The Utah Medical Association may soon recommend that doctors must have continuing education in their field or lose their association membership.
Dr. John C. Nelson, association president-elect, said a committee is evaluating continuing education requirements, but delegates have not acted on the matter.It was legislators who determined that nurses, physicians, surgeons, dentists, pharmacists and some other health-care professionals should not be required to take courses to keep abreast of continuing medical advances.
Quite frankly, several physicians say the law change hasn't made any difference. Law or no law, good doctors keep up on the newest technology; poor ones won't, they say.
"Besides, it was not clear that there was any difference between those who attended the classes and those who didn't," Nelson said.
The reason? Physicians said the previous law had no teeth - no requirement that said doctors take courses that benefited them and their patients.
"An ophthalmologist could get six (credit) hours of proctology and fill the requirement," said Dr. F. Tempel Riekhof, a Salt Lake ophthalmologist.
Until restrictions were placed on tax deductions, some physicians took "vacation" courses; their continuing education classes were held on cruise ships.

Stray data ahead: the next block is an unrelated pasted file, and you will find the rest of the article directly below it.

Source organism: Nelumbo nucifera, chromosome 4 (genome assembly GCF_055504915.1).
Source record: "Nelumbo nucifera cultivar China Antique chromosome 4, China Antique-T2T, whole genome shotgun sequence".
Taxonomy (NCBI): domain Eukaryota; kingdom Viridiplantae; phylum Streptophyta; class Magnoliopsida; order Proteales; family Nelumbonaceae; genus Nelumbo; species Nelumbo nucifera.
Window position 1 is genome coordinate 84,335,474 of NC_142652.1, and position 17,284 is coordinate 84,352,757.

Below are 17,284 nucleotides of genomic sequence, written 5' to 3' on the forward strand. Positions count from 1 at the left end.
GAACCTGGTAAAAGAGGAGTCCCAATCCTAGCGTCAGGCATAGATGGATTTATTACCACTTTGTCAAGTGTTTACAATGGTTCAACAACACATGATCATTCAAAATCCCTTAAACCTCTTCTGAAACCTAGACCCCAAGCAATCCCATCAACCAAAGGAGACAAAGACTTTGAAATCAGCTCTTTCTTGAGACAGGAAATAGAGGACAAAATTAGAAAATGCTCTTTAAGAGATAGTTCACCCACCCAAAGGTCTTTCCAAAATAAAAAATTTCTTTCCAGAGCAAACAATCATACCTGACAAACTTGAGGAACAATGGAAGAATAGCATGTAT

The law that mandates that optometrists and podiatrists have continuing education is not as vague, the professionals said.
Walter Peterson, an optometrist for Standard Optical, said optometrists are required to take 15 hours of continuing education that is medically and pharmacologically related.
"It doesn't specify where the education must be obtained, but it must have prior approval by the State Board of Optometry," he said.
Like other surgeons, Riekhof believes a certain amount of continuing education should be required.
Meanwhile, he said, conscientious doctors are updating their education voluntarily. Good old Yankee competition demands it.
"It's hard to quantitate, but the feeling is that unless you stay on top, your colleagues will recognize that and they won't give you referrals," Riekhof said. "Most people who really are interested in practicing good medicine will seek new information."
They can receive it in a variety of ways. In addition to attending academy meetings, they can read journals, listen to medical tapes, attend educational seminars and hospital grand rounds.